Be a good bushland neighbour
KEEPING natural areas of Noosa in top condition is the responsibility of all of us.
But it’s particularly true of those living right next to bushland, and Noosa Council is encouraging good bushland neighbours to join in and help out.
“Living near bushland is appealing,” said council’s natural areas officer, Michael Lyons.
“It’s nice to look out on and enjoy the wildlife it attracts, but it comes with special responsibilities.”
These include making sure not to encroach on bushland reserves, keeping garden waste out of the bush and reporting anyone seen dumping waste within a reserve.
Mr Lyons said weeds and garden plant material, if dumped in bushland, could significantly impact the habitat for native flora and fauna.
“Some of the worst weeds in our bushland reserves come from garden waste,” he said.
“Using bushland reserves for any sort of household storage, as well as for parking cars, boats and trailers, is not permitted as it can cause damage to the fragile ecosystems local wildlife relies on.”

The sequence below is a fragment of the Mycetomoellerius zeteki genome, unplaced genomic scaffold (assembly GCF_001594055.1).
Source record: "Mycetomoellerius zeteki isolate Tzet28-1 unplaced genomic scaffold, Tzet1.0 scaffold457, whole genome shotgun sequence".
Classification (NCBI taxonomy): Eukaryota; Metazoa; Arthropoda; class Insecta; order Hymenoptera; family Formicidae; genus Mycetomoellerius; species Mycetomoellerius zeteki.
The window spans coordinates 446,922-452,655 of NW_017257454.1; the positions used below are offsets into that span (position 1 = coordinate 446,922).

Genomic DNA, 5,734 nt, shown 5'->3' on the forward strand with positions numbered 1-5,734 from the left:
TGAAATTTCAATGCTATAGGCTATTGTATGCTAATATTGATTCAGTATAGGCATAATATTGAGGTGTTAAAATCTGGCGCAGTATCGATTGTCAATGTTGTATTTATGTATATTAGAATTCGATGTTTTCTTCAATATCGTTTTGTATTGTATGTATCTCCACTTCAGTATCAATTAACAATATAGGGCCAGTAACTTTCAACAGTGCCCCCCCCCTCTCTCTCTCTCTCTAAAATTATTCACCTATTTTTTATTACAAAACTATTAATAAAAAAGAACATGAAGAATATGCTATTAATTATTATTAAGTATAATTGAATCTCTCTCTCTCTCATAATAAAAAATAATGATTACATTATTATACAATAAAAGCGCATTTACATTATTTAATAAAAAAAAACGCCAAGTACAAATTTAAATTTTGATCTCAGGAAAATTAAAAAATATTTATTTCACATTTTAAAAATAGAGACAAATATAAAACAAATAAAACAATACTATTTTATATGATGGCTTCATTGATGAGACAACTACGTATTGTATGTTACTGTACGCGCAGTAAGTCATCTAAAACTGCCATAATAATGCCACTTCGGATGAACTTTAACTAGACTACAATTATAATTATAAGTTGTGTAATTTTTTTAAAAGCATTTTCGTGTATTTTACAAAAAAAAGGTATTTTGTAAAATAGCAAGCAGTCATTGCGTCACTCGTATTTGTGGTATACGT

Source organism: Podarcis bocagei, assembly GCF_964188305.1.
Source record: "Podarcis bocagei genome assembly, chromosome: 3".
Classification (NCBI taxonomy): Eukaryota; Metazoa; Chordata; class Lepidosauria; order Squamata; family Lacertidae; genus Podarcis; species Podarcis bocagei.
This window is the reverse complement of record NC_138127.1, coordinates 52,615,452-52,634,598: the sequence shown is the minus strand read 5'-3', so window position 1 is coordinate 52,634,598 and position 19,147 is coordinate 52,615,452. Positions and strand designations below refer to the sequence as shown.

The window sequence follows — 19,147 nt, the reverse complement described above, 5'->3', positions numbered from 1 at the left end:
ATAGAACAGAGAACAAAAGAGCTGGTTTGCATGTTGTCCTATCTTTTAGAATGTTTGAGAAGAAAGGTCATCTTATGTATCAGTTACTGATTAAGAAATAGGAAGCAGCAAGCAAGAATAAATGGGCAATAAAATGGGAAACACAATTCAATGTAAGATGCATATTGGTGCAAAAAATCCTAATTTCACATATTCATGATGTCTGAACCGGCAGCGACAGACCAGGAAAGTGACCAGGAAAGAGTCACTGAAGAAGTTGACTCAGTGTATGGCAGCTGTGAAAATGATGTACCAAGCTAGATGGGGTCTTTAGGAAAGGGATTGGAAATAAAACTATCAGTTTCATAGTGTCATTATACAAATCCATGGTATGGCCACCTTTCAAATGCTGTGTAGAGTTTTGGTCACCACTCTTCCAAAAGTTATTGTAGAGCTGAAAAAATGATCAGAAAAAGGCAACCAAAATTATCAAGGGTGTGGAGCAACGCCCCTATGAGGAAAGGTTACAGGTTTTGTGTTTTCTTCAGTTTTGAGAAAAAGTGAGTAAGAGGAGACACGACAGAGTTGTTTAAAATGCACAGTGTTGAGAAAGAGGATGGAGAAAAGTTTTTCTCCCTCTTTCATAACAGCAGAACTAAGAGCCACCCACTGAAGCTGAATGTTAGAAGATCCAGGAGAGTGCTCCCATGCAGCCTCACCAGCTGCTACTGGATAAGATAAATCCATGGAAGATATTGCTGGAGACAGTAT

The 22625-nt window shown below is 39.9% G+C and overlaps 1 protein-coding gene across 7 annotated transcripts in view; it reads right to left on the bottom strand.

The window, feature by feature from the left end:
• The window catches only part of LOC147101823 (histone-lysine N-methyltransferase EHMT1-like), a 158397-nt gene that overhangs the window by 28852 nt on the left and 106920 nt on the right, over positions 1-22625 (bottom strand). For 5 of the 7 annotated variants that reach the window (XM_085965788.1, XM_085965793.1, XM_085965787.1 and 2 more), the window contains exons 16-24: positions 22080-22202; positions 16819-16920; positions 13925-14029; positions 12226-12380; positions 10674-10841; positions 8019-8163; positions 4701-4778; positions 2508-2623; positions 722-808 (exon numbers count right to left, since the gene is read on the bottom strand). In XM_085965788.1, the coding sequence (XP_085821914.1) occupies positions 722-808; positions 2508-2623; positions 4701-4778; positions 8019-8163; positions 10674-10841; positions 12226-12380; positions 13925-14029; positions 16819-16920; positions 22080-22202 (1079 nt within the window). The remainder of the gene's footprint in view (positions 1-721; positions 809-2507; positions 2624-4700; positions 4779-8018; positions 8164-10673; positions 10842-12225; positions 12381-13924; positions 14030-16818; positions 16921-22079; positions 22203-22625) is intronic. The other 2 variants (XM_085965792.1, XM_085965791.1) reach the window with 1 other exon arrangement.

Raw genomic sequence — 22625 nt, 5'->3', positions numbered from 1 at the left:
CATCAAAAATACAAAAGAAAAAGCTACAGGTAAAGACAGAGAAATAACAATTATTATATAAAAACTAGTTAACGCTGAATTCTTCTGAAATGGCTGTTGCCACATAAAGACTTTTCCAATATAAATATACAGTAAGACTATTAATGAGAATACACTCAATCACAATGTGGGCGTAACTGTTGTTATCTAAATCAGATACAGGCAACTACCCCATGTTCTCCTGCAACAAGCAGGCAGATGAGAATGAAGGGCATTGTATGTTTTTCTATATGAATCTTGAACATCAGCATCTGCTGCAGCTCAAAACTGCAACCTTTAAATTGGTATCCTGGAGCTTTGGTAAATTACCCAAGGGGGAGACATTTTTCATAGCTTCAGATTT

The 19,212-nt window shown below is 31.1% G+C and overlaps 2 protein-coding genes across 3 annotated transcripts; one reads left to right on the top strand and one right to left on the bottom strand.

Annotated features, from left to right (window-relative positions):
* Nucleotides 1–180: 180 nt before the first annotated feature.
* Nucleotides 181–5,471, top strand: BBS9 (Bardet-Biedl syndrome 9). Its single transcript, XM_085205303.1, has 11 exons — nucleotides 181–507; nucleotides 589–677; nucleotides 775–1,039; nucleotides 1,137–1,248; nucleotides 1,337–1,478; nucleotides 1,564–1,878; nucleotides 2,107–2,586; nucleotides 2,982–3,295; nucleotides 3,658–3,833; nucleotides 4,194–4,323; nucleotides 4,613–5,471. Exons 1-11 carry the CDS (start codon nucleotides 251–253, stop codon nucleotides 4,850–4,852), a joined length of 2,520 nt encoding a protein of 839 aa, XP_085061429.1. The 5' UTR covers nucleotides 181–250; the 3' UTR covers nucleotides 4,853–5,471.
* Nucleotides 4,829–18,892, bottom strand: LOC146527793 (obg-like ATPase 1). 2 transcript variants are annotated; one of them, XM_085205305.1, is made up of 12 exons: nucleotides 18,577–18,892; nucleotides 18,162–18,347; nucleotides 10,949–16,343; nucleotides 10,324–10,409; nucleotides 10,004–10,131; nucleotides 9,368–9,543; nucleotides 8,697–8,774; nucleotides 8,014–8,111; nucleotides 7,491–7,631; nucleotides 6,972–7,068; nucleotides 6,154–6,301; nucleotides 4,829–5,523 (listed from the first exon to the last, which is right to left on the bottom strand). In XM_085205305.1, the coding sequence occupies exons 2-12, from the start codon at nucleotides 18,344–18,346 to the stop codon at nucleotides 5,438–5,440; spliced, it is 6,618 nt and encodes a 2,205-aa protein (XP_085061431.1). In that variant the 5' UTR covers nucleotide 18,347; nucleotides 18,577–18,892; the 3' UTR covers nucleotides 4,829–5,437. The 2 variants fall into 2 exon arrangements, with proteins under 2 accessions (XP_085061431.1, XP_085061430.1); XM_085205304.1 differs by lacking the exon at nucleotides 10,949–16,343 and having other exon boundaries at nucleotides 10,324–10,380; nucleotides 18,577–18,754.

Mr Lyons said most residents did the right thing, but some people saw adjoining bushland as an extension of their own properties and used it for storage, parking and rubbish disposal.
“Dumped garden rubbish, in addition to damaging the environment, creates a fire hazard,” Mr Lyons said.
“Importantly, bushland provides shade and protects adjoining properties from the full impacts of severe storms, floods and erosion along waterways and coastal areas, so residents have many reasons to want to look after our reserves,” he said.
“By working together we can all help preserve our bushland areas so they retain the environmental and aesthetic values that attract residents in the first place.”
For more information about council’s bushland reserves and how to be a good bushland neighbour, visit www.noosa.qld.gov.au/bushland-management